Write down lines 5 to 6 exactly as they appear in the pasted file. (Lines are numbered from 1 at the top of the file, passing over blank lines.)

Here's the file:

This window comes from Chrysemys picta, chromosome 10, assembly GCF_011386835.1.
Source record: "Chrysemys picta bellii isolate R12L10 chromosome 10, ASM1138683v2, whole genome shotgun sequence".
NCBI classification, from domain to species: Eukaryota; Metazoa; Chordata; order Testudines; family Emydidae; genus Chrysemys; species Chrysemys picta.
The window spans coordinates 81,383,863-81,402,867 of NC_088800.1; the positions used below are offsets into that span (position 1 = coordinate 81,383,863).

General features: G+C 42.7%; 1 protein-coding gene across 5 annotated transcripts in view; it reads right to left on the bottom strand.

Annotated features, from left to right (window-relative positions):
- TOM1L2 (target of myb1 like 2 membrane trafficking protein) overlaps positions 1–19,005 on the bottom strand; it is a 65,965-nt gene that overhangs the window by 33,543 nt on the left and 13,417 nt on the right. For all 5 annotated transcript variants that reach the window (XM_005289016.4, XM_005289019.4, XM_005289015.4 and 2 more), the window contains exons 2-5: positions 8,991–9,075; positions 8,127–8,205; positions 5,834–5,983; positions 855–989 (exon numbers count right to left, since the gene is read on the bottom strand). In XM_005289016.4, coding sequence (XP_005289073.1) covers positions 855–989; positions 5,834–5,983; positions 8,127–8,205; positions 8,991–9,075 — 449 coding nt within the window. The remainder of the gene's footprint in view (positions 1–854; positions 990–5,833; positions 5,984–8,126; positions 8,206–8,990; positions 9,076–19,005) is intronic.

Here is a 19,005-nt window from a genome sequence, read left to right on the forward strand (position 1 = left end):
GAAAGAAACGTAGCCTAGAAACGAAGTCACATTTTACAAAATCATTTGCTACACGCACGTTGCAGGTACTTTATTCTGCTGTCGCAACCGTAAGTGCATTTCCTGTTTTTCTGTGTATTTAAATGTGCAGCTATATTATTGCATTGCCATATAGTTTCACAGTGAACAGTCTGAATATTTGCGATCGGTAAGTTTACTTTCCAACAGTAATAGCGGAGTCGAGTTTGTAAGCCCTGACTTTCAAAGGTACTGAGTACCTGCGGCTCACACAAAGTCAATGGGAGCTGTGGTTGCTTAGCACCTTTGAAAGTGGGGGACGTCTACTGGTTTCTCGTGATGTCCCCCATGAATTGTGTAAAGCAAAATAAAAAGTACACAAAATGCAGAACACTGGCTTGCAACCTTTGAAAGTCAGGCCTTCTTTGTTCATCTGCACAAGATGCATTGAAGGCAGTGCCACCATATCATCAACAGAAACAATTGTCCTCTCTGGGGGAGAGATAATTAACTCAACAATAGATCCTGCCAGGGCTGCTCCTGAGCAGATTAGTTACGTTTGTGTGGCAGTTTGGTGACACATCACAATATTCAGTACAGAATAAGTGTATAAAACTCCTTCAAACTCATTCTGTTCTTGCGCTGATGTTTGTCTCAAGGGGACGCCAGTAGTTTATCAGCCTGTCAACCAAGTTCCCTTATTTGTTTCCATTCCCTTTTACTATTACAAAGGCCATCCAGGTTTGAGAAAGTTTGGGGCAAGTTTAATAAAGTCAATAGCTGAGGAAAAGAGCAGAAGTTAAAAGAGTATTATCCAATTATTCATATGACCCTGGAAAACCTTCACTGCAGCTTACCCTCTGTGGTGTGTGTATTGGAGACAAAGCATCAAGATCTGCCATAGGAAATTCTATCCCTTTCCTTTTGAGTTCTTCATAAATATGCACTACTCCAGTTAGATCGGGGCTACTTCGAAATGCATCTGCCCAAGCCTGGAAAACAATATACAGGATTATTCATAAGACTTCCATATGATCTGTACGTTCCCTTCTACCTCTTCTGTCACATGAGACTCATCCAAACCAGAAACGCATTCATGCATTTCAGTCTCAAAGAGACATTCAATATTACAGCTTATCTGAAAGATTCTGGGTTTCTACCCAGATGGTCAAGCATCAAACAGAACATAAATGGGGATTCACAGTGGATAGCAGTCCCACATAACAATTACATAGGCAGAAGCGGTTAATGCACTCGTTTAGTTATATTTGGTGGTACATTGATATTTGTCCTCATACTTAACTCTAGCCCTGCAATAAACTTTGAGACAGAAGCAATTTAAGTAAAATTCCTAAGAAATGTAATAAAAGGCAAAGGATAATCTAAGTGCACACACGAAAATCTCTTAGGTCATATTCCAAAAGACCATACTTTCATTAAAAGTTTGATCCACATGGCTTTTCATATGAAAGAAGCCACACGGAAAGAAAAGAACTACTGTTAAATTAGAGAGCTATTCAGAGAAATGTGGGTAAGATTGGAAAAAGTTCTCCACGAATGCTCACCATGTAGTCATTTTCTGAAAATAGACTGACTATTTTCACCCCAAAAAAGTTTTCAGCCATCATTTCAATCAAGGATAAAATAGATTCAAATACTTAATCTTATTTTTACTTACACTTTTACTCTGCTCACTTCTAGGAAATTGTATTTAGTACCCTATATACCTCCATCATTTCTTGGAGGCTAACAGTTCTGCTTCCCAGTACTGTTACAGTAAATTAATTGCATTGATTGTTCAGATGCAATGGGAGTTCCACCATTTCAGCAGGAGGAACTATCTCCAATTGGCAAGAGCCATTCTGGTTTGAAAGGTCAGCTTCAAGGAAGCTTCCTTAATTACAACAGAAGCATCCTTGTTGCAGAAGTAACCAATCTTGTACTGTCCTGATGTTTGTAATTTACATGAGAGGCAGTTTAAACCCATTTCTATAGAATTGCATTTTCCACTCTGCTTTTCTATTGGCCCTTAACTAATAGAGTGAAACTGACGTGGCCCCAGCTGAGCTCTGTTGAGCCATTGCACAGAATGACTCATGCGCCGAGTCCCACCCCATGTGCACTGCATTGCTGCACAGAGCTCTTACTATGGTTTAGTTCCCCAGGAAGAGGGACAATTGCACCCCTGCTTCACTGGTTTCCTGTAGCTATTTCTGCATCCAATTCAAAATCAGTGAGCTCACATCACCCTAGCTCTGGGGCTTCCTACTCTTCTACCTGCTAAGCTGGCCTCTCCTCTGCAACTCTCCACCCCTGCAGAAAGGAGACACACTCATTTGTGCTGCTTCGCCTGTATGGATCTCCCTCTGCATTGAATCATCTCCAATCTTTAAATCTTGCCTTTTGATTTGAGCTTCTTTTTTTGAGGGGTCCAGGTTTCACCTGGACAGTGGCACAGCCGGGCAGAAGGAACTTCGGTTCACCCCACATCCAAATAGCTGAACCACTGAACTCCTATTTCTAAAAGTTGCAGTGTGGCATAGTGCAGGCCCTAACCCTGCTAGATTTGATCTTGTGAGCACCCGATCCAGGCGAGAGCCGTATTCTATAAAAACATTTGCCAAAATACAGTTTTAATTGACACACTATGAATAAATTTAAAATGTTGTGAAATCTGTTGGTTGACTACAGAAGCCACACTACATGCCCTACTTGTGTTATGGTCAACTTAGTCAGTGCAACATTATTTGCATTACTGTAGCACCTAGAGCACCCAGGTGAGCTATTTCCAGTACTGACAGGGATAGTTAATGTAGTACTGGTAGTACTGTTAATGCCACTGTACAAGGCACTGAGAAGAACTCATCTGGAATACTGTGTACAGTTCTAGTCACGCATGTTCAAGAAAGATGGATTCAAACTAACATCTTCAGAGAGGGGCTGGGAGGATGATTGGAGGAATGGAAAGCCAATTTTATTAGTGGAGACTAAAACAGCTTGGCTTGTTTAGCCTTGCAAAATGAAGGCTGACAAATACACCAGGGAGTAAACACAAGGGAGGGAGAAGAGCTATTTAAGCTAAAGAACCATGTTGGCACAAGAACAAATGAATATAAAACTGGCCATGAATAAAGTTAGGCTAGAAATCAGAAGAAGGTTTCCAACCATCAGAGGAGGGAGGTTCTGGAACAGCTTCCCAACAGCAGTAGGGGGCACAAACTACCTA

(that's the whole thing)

General features: G+C 42.7%; 1 protein-coding gene across 5 annotated transcripts in view; it reads right to left on the bottom strand.

Annotated features, from left to right (window-relative positions):